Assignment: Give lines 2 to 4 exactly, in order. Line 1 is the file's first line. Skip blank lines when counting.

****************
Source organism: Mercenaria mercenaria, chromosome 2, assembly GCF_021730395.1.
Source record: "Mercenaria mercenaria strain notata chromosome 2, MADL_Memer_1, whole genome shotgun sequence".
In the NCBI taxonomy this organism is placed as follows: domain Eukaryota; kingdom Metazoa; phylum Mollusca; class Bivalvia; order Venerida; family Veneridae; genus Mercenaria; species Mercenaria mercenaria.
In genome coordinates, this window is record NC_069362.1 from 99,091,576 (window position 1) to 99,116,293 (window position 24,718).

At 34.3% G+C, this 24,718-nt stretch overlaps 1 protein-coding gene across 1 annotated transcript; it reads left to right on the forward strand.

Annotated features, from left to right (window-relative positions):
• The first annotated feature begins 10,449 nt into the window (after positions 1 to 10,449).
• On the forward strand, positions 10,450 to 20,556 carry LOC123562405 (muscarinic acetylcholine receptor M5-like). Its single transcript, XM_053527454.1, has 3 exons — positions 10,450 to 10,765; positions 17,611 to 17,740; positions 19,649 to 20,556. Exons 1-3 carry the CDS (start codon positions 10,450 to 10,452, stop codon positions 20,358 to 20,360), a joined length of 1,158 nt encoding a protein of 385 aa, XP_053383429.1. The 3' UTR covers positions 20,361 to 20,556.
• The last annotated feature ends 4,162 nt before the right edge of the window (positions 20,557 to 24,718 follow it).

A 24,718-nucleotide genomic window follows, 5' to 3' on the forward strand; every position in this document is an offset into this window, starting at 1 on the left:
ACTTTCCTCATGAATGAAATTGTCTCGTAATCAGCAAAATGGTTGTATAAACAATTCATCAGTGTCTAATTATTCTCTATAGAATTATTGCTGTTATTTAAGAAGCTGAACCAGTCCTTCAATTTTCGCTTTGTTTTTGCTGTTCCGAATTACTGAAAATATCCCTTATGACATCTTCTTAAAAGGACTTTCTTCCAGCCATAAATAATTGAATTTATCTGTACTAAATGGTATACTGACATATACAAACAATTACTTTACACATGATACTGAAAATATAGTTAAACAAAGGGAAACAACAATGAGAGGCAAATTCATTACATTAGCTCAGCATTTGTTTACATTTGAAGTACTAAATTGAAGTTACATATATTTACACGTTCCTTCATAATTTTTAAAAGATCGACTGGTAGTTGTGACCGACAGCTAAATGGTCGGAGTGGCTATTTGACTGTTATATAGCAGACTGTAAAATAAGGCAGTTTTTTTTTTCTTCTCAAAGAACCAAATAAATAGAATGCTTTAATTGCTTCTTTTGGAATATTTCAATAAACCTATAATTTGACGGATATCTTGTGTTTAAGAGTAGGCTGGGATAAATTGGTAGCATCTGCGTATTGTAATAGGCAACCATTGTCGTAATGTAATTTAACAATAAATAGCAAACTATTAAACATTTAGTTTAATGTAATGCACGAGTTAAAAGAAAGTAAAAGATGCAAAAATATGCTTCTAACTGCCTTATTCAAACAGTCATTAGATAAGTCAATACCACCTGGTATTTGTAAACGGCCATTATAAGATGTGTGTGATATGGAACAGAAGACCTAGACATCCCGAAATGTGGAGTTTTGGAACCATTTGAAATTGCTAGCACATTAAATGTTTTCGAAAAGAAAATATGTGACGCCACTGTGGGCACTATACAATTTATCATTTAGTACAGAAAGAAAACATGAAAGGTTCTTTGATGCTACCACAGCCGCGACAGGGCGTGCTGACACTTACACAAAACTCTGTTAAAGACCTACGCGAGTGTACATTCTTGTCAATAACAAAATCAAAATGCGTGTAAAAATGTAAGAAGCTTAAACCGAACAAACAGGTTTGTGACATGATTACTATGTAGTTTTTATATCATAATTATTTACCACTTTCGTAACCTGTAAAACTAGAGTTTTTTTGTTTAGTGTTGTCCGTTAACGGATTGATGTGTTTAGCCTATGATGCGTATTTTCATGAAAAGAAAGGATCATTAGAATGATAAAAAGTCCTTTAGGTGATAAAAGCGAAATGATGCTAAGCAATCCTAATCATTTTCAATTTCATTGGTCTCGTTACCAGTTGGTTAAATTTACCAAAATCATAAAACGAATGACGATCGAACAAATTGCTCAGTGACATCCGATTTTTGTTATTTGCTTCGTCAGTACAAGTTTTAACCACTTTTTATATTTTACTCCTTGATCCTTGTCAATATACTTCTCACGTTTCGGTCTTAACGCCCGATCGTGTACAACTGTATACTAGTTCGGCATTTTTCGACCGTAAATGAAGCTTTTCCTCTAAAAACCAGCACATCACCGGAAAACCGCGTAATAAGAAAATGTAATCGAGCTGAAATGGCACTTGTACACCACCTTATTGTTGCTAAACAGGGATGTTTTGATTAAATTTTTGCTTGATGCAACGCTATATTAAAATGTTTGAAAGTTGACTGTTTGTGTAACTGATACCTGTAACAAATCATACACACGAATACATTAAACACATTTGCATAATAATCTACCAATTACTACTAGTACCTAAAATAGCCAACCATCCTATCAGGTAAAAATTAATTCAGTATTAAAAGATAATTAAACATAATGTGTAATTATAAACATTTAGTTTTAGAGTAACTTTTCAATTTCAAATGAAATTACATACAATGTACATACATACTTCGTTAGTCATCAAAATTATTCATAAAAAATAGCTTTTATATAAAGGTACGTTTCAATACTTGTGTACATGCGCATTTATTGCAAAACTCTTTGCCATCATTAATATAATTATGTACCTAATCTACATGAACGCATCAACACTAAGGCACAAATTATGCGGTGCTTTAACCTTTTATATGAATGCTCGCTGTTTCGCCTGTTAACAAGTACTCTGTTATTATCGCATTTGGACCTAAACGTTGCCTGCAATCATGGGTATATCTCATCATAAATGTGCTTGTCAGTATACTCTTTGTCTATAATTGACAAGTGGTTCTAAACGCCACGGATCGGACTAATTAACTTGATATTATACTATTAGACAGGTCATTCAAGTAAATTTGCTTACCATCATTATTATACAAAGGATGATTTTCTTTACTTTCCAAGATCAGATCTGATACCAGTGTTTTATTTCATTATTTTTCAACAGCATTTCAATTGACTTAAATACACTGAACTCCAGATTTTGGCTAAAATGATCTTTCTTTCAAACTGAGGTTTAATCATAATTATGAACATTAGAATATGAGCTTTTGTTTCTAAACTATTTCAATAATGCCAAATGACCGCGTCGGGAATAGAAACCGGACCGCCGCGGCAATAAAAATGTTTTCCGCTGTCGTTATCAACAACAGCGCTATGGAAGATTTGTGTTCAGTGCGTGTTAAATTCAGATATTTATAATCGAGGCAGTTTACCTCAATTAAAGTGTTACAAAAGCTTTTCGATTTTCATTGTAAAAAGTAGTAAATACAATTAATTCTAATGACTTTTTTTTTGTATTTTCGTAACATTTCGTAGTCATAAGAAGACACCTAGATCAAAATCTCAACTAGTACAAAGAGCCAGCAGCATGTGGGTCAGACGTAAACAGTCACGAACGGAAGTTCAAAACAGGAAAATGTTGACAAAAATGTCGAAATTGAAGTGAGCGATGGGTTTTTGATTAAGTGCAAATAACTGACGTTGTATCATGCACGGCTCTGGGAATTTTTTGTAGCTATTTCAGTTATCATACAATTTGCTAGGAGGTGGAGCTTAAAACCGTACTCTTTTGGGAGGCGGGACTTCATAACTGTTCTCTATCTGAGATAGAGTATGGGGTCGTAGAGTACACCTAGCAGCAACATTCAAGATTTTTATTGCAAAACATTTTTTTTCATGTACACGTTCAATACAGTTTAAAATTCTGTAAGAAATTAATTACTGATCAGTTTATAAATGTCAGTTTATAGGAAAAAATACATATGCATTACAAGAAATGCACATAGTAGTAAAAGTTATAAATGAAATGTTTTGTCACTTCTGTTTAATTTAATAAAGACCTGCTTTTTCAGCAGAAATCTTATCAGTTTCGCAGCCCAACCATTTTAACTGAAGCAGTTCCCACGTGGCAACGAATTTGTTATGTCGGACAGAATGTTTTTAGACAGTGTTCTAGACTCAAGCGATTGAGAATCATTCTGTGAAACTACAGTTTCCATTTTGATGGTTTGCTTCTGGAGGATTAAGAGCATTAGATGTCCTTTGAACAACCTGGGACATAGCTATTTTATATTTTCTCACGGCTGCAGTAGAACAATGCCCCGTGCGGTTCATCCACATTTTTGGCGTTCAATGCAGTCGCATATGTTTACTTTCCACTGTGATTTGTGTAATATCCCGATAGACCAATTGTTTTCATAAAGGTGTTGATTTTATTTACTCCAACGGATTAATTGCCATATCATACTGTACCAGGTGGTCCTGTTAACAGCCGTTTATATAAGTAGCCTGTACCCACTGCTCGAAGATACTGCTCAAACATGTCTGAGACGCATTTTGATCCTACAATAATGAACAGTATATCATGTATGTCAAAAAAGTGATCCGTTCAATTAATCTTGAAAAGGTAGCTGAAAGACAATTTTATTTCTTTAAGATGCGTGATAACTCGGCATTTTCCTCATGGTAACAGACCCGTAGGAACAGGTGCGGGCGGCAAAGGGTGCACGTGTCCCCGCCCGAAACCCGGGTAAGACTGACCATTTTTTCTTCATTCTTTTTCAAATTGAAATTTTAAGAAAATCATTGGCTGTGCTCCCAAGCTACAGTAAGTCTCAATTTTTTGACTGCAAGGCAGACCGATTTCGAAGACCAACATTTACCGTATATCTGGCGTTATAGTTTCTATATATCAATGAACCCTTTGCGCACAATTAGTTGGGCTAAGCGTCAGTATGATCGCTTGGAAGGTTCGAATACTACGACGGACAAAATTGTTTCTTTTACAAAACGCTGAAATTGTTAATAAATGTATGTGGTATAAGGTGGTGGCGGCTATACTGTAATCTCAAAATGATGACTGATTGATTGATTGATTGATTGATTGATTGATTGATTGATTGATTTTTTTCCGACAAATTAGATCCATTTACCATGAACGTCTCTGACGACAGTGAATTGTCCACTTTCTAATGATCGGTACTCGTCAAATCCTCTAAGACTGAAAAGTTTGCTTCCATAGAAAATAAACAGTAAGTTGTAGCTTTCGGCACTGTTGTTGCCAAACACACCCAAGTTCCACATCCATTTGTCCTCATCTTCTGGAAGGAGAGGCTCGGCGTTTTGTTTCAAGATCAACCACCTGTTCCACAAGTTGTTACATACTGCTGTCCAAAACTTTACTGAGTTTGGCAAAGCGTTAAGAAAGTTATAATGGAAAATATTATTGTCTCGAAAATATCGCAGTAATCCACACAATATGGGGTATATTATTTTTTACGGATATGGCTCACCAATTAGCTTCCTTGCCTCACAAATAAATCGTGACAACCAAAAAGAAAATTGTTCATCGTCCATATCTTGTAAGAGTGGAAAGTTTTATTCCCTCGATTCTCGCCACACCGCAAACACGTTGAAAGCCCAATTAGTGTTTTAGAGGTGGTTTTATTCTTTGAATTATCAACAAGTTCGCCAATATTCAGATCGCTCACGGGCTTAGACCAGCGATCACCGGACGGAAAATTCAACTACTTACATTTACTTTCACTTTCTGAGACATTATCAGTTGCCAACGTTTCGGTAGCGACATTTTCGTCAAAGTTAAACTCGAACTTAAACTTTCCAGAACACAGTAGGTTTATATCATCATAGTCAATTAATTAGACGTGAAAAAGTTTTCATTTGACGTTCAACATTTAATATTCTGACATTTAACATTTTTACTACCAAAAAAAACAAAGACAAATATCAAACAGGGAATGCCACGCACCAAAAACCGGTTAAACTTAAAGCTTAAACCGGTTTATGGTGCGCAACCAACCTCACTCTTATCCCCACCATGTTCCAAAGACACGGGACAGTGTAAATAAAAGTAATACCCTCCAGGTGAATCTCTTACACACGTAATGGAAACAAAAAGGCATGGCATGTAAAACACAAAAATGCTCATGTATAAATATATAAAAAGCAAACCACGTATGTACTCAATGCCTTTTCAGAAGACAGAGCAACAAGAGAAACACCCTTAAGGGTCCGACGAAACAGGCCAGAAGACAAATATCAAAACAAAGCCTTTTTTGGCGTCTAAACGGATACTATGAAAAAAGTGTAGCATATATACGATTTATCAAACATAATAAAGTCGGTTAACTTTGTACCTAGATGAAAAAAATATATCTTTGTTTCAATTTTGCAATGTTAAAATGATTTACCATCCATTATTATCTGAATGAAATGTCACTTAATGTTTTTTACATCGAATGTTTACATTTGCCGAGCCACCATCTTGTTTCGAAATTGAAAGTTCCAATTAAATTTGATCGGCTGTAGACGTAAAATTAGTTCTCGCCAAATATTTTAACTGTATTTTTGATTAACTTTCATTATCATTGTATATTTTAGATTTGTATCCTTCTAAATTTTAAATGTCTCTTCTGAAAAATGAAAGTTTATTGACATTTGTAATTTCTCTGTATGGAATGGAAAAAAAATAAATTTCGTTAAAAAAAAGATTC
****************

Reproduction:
Source record: "Mercenaria mercenaria strain notata chromosome 2, MADL_Memer_1, whole genome shotgun sequence".
In the NCBI taxonomy this organism is placed as follows: domain Eukaryota; kingdom Metazoa; phylum Mollusca; class Bivalvia; order Venerida; family Veneridae; genus Mercenaria; species Mercenaria mercenaria.
In genome coordinates, this window is record NC_069362.1 from 99,091,576 (window position 1) to 99,116,293 (window position 24,718).